Recently a friend of mine asked a question on Facebook: what word describes that sadness when finishing a really good book?

This resulted in a very active thread with the responses evenly split between “yeah, what is that word?” and various suggestions. One of the more popular options was ‘book hangover’, which, while I get where it was coming from, strikes me as a really a crude metaphor. It implies that if you hadn’t booked so hard, you wouldn’t be left feeling poisoned. Besides, the reality is that a hangover is the presence of a negative resulting from poor decision making while the sense of loss from finishing a good book is more the absence of a positive where there were no decisions to be made1. Something good is gone, and it was never going to turn out any other way.

In coming up with my own answer, the closest English word that came to mind was nostalgia, in that it’s a sense of loss and longing for things that have passed, except in the case of good fiction, those passed things never existed to begin with2.

This got me thinking, though. Since English is famous for appropriating words from other languages, surely there’s a language out there with the right word that just hasn’t been procured yet. I mean, there’s a ton of articles out there on words with no English translation3 and there are some very promising contenders. For example:

Japanese

Aware (not to be confused with the English word with the same spelling) which is the feeling of witnessing something beautiful that is about to disappear – and this is close but not quite it, as the book is real, even if its contents aren’t, but perhaps this applies better to the turning of the last page of the book, rather than the closing of the back cover.

German

Fernweh has translations including ‘the opposite of homesickness’ and ‘farsickness’, or longing for a place that one has never been. I think there’s an argument here if one can consider travel to fictional worlds as part of travel, but I think that if the definition could be extended here, we could just do that to nostalgia and be done.

Welsh

Hiraeth, which can cover nostalgia, homesickness, regret, but most applicable here, a longing for a home that never existed, or an irrational bond with a time, era, person or place, which I think is an even better, if not exact fit, as it flat out states the object of loss doesn’t have to be real.

However, after not quite hitting the mark here, I remembered that in addition to outright theft, there’s another way to get words in to English, which was aggressively pioneered by Shakespeare, who just flat out made stuff up. Now this, finally, brings me to:

English?

Anemoia, a pang of nostalgia for times you’ve never experienced.

Which first appeared online in 2014 with this post in John Koening’s The Dictionary of Obscure Sorrows.

In an accompanying Facebook post he explaned the etymology:

“From Greek anemos, “wind” + noos “mind.” Anemoia is the psychological equivalent of anemosis, which is when the wind severely warps the growth of a tree. In anemoia, the sheer force of time warps something in your mind, until you find yourself beginning to bend backward, leaning into the wind.”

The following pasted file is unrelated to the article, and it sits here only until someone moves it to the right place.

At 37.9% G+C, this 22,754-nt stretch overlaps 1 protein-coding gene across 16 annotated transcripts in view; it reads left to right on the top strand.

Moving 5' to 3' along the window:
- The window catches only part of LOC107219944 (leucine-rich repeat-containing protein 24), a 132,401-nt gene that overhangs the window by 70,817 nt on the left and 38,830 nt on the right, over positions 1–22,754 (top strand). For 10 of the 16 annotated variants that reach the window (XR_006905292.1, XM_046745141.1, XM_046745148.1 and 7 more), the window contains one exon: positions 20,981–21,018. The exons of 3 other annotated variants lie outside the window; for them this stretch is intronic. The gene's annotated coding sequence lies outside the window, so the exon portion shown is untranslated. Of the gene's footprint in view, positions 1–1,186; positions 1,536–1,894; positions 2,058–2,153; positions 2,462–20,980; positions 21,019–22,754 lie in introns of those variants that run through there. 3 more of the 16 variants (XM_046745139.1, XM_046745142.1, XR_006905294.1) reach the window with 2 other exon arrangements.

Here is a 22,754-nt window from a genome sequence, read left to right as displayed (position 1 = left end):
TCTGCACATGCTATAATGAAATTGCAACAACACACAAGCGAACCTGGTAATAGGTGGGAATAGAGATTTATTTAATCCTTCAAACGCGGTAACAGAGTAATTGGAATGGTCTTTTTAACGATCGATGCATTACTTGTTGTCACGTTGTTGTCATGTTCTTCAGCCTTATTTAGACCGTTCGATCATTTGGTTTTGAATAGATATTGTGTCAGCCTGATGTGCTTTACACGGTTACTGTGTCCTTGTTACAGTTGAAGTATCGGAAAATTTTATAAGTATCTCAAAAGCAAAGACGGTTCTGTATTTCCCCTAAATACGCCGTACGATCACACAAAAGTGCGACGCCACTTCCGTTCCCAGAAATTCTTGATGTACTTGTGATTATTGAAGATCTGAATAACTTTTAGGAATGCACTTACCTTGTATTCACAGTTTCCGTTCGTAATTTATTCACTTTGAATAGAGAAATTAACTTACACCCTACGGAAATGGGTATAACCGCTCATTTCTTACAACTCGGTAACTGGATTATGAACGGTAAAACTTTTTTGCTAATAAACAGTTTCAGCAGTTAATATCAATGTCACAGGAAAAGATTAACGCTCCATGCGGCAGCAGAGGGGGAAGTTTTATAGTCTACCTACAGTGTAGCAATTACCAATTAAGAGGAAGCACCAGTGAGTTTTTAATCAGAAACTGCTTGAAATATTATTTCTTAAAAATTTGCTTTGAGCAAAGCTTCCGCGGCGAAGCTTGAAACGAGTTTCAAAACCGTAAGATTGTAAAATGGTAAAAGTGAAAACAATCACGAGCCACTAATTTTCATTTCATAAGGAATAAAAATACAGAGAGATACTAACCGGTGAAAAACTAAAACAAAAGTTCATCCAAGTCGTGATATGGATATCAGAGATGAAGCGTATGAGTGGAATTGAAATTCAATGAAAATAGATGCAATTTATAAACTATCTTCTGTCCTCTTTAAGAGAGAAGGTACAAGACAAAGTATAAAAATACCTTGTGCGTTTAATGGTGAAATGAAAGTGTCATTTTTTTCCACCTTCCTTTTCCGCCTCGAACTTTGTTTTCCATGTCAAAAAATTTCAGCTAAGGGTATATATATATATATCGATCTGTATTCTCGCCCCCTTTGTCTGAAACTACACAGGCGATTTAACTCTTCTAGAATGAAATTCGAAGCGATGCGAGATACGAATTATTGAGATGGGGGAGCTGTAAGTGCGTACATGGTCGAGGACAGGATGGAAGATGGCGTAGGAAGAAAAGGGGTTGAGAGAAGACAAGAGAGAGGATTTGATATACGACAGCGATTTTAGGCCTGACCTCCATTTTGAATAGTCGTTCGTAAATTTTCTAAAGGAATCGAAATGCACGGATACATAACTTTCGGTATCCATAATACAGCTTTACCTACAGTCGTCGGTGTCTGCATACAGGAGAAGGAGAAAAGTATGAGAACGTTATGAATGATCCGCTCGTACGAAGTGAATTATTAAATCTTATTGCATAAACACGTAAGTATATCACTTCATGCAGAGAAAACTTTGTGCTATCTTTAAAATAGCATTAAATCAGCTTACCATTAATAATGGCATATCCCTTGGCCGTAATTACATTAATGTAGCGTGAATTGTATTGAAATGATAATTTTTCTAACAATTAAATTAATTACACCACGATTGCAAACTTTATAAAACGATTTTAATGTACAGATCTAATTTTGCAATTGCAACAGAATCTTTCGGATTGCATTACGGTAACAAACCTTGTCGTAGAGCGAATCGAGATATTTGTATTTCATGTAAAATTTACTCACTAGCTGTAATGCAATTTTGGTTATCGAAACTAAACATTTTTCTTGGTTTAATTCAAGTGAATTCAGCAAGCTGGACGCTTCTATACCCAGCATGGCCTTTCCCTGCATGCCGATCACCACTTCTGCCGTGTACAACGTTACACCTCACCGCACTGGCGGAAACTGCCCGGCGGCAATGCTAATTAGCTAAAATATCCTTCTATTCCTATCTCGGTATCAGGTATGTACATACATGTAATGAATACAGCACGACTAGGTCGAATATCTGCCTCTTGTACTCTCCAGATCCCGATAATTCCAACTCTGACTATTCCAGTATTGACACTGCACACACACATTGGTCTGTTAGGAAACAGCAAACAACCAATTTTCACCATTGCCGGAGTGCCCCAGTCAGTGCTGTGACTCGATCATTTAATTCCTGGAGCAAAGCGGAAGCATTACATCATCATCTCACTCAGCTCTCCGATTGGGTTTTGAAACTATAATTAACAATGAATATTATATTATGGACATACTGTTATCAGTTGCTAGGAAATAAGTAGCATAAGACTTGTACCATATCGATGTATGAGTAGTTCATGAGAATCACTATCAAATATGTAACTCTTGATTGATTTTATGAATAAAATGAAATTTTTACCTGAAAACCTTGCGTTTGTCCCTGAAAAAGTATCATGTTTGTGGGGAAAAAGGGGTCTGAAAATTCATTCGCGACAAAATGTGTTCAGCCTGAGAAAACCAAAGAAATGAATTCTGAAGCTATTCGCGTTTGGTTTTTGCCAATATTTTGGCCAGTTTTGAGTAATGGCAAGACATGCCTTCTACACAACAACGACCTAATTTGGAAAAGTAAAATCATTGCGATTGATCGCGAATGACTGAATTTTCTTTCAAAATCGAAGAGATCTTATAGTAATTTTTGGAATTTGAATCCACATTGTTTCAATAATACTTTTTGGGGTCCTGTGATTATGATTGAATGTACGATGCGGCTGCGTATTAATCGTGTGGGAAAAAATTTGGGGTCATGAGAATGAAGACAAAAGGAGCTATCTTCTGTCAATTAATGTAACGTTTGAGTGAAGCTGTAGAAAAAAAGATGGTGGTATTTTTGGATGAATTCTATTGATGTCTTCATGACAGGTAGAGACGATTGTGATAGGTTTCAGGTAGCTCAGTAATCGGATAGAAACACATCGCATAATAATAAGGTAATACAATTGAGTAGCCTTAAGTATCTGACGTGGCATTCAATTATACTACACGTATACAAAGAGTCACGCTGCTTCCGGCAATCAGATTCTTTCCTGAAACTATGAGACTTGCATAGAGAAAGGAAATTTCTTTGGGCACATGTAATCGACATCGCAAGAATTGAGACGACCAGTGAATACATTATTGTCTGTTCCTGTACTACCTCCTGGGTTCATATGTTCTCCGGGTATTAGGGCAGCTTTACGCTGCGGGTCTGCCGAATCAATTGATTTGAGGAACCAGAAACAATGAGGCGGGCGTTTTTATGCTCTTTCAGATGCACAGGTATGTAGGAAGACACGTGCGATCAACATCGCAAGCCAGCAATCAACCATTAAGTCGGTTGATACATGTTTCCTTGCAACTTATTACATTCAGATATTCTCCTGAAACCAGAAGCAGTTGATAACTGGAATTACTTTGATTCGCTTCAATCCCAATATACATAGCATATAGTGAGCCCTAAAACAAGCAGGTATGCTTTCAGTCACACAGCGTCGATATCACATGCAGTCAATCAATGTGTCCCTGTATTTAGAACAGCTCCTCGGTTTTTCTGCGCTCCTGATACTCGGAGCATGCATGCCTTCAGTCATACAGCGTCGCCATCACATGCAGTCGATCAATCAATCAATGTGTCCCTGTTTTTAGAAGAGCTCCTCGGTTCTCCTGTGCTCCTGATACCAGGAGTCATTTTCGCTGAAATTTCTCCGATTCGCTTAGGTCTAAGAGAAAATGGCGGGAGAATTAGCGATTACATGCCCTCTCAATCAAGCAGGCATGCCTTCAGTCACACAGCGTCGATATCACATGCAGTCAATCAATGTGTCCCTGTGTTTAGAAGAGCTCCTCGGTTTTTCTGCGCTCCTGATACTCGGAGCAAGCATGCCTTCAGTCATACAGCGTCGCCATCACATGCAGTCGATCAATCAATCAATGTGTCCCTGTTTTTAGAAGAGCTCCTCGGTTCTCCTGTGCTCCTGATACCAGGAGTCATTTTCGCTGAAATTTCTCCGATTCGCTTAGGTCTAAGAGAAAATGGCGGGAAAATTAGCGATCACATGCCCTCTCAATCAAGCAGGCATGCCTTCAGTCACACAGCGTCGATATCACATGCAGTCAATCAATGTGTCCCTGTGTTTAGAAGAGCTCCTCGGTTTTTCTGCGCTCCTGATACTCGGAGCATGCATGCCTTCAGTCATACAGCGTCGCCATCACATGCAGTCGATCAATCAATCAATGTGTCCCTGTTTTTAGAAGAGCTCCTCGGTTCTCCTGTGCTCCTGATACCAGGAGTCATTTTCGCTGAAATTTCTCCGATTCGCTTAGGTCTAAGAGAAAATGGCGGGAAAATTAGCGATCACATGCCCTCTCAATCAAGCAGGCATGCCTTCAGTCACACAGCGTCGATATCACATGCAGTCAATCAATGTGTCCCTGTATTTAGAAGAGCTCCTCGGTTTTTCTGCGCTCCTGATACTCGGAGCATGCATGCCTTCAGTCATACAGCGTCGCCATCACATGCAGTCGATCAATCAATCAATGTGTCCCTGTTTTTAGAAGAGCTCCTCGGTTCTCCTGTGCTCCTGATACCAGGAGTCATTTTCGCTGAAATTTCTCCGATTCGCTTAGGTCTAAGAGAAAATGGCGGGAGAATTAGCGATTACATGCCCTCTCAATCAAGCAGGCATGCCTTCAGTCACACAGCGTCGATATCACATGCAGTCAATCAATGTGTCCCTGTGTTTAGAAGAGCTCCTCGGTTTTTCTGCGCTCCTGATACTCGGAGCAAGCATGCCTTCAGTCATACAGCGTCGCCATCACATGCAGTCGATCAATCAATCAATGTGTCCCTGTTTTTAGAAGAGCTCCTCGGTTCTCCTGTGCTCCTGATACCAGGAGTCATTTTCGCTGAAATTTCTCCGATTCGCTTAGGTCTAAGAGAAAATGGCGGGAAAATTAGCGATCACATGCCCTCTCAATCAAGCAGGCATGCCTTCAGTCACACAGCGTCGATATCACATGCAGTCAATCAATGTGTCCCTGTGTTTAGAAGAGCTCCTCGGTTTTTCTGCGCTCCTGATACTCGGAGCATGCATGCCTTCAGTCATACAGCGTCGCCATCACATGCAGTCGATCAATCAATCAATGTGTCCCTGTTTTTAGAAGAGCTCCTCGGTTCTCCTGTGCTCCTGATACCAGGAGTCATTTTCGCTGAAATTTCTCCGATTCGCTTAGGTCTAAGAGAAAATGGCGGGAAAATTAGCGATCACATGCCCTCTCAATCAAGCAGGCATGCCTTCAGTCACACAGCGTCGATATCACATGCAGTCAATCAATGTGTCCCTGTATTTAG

Now while anemoia is not a word in the ‘found it in the dictionary sense’ or the ‘I’m gonna get rid of these vowels’ in a Scrabble(tm) sense, it is most definitely one in the Shakespearean tradition of  ‘well I just used in a public form and it’s all over the theater/Internet’ sense.  Of course I heartily approve of this, being an active participant in the latter process and all.

So having justified it as a ‘real word’, why is it my choice for describing that feeling of loss at having just finished a good book? I mean, it does compare favorably with the Welsh hiraeth, but for me it’s John’s description with his YouTube video where he introduces it with:

“Looking at old photos, it’s hard not to feel a kind of wanderlust—a pang of nostalgia for times you’ve never experienced. The desire to wade into the blurred-edge sepia haze that hangs in the air between people who leer stoically into this dusty and dangerous future, whose battered shoes are anchors locked fast in the fantasy that none of it risks turning out any other way but the way it happened.”

For me it is the reference to media that is crucial here. In looking at old photos, it’s natural to tell ourselves stories of who those people were, what those places were like, but we’ll never know the full truth of it, and in that sense we have to tell ourselves stories and ask ourselves questions to fill in the details. Anemoia describes the feeling of being unable to interact with people and places beyond the media that describes them, and if that doesn’t apply to the feeling of loss when finishing a good book, then there’s just not a word for it.

Yet.

Footnotes:

(1) …with the obvious exception being Choose Your Own Adventure™ style books.

(2) Interestingly this concept also comes up in music, with examples being genres like vaporwave or synthwave that aim to re-create a 1980’s that never existed.

(3) I read a lot of those ‘words we need in English’ articles while doing research, and there are a few words that always make the list. A few of of my favorites being the German Backpfeifengesicht ( a face in need of a fist ) and the French l’esprit de l’escalier (where you only think of the perfect comeback after you’re on the stairs, having left the argument ).

Facebook Comments

comments